parsed_dates
Out[21]:
array(['10/11/2018', '01/30/1996', '04/15/9086'], dtype=object)
In [22]:
# suppressing this error because it's very large!
try:
    pd.to_datetime(["10/11/2018", "01/30/1996", "04/15/9086"], format="%m/%d/%Y")
except Exception:
    traceback.print_exc(limit=1)
Traceback (most recent call last):
  File "/Users/pamelawu/.virtualenvs/link/lib/python3.6/site-packages/pandas/core/tools/datetimes.py", line 377, in _convert_listlike
    values, tz = conversion.datetime_to_datetime64(arg)
TypeError: Unrecognized value type: <class 'str'>

During handling of the above exception, another exception occurred:

Traceback (most recent call last):
  File "<ipython-input-22-12145c38fd6e>", line 3, in <module>
    pd.to_datetime(["10/11/2018", "01/30/1996", "04/15/9086"], format="%m/%d/%Y")
pandas._libs.tslibs.np_datetime.OutOfBoundsDatetime: Out of bounds nanosecond timestamp: 9086-04-15 00:00:00
In [23]:
# when the offending timestamp is removed, this is what the output is supposed to look like
pd.to_datetime(["10/11/2018", "01/30/1996"], format="%m/%d/%Y")
Out[23]:
DatetimeIndex(['2018-10-11', '1996-01-30'], dtype='datetime64[ns]', freq=None)

The object dtype can hide mixed types

Each Pandas column has a type, but there is an uber-type called object, which means each value is actually just a pointer to some arbitrary object. This allows Pandas to have a great deal of flexibility (i.e. columns of lists or dictionaries or whatever you want!), but it can result in silent fails.

Spoiler alert: this won't be the first time object type causes us problems. I don't want to say you shouldn't use it, but once you're in production mode, you should definitely use it with caution.

In [24]:
# we start out with integer types for our small data
small_copy = df_small.copy()

small_copy.dtypes
Out[24]:
a    int64
b    int64
dtype: object
In [25]:
# reset ones of the column's dtype to `object`
small_copy["b"] = small_copy["b"].astype("object")

small_copy.dtypes
Out[25]:
a     int64
b    object
dtype: object
In [26]:
# now let's set ourselves up for a problem
small_copy["b"] = [4, "4"]

small_copy
Out[26]:
a b
0 1 4
1 1 4
In [27]:
# the unmodified column behaves as expected
small_copy.drop_duplicates("a")
Out[27]:
a b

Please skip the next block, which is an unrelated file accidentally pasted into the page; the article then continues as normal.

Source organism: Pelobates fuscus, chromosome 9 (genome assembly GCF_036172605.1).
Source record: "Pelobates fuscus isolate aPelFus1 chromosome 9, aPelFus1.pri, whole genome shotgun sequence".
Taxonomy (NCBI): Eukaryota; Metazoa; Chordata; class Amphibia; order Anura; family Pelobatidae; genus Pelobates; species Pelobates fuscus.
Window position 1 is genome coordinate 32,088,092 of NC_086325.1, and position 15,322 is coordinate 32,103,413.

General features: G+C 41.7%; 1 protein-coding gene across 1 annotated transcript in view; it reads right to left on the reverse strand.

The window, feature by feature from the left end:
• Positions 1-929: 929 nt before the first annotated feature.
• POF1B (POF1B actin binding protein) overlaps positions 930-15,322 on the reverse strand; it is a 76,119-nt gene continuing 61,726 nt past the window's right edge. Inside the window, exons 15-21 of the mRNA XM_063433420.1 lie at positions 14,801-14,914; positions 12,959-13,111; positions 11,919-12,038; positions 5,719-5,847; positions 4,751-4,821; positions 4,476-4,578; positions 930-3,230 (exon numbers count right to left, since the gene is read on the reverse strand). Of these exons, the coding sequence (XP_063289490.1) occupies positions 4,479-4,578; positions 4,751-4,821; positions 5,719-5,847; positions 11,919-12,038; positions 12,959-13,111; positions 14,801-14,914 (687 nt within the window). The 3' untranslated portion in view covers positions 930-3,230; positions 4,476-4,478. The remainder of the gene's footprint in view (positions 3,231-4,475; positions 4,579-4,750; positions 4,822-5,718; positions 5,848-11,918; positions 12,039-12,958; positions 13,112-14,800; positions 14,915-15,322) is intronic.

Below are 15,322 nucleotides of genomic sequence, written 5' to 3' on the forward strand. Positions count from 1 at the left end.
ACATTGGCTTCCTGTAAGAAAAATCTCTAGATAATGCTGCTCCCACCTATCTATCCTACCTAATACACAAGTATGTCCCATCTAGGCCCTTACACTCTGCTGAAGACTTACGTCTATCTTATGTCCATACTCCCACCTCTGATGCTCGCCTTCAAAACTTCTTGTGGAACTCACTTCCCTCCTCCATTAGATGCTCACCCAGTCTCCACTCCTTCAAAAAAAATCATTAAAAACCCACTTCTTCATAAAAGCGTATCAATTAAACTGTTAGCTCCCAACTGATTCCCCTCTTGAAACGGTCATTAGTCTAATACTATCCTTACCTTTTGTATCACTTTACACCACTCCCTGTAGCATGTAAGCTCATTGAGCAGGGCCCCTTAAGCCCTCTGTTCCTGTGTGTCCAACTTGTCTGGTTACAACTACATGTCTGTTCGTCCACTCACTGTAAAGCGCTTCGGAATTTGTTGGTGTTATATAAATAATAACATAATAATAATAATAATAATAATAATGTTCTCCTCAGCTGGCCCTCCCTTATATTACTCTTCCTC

0 1 4
In [28]:
# not only is this not what you wanted, but it would be totally buried in the data
small_copy.drop_duplicates("b")
Out[28]:
a b
0 1 4
1 1 4

Tread carefully with Pandas schema inference

When you load in a big, mixed-type CSV and Pandas gives you the option to set low_memory=False when it encounters some data it doesn't know how to handle, what it's actually doing is just making that entire column object type so that the numbers it can convert to int64 or float64 get converted, but the stuff it can't convert just sit there as str. This makes the column values able to peacefully co-exist, for now. But once you try to do any operations on them, you'll see that Pandas was just trying to tell you all along that you can't assume all the values are numeric.

Note: Remember, in Python, NaN is a float! So if your numeric column has them, cast them to float even if they're actually int.

In [29]:
mixed_df = pd.DataFrame({"mixed": [100] * 100 + ["-"] + [100] * 100, "ints": [100] * 201})

mixed_df.to_csv("test_load.csv", header=True, index=False)
In [30]:
mixed_df = pd.read_csv("test_load.csv", header=0)

mixed_df.dtypes
Out[30]:
mixed    object
ints      int64
dtype: object
In [31]:
# the best practices way is to specify schema and properly set your null values
mixed_df = pd.read_csv("test_load.csv", header=0, dtype={"mixed": float, "ints": int}, na_values=["-"])

mixed_df.dtypes
Out[31]:
mixed    float64
ints       int64
dtype: object

Speeding up

Now that you have great coding habits, it's time to try to up the performance. There's a range of things you can use, from vectorization to just-in-time compilation to get your code running faster. To measure bottlenecks and quantify performance gains, let's introduce timeit, a nifty Jupyter notebook tool for performance measurement. All you need to know is that putting %timeit before a single line of code will measure the runtime of that line, while putting %%timeit in a code block will measure the runtime for the whole block.

In [32]:
# example taken from StackOverflow: https://bit.ly/2V2UZYr
def haversine(lat1, lon1, lat2, lon2):
    """Haversine calculates the distance between two points on a sphere."""
    lat1, lon1, lat2, lon2 = map(np.deg2rad, [lat1, lon1, lat2, lon2])
    dlat = lat2 - lat1
    dlon = lon2 - lon1
    a = np.sin(dlat/2)**2 + np.cos(lat1) * np.cos(lat2) * np.sin(dlon/2)**2
    c = 2 * np.arcsin(np.sqrt(a)) 
    return c
In [33]:
%%timeit

haversine(100, -100, 50, -50)
14.3 µs ± 308 ns per loop (mean ± std. dev. of 7 runs, 100000 loops each)
In [34]:
large_copy = df_large.copy()

Choosing the right way to iterate through rows

In [35]:
%%timeit

# `iterrows` is a generator that yields indices and rows
dists = []
for i, r in large_copy.iterrows():
    dists.append(haversine(r["lat1"], r["lon1"], r["lat2"], r["lon2"]))

large_copy["spherical_dist"] = dists
736 ms ± 29.4 ms per loop (mean ± std. dev. of 7 runs, 1 loop each)
In [36]:
%%timeit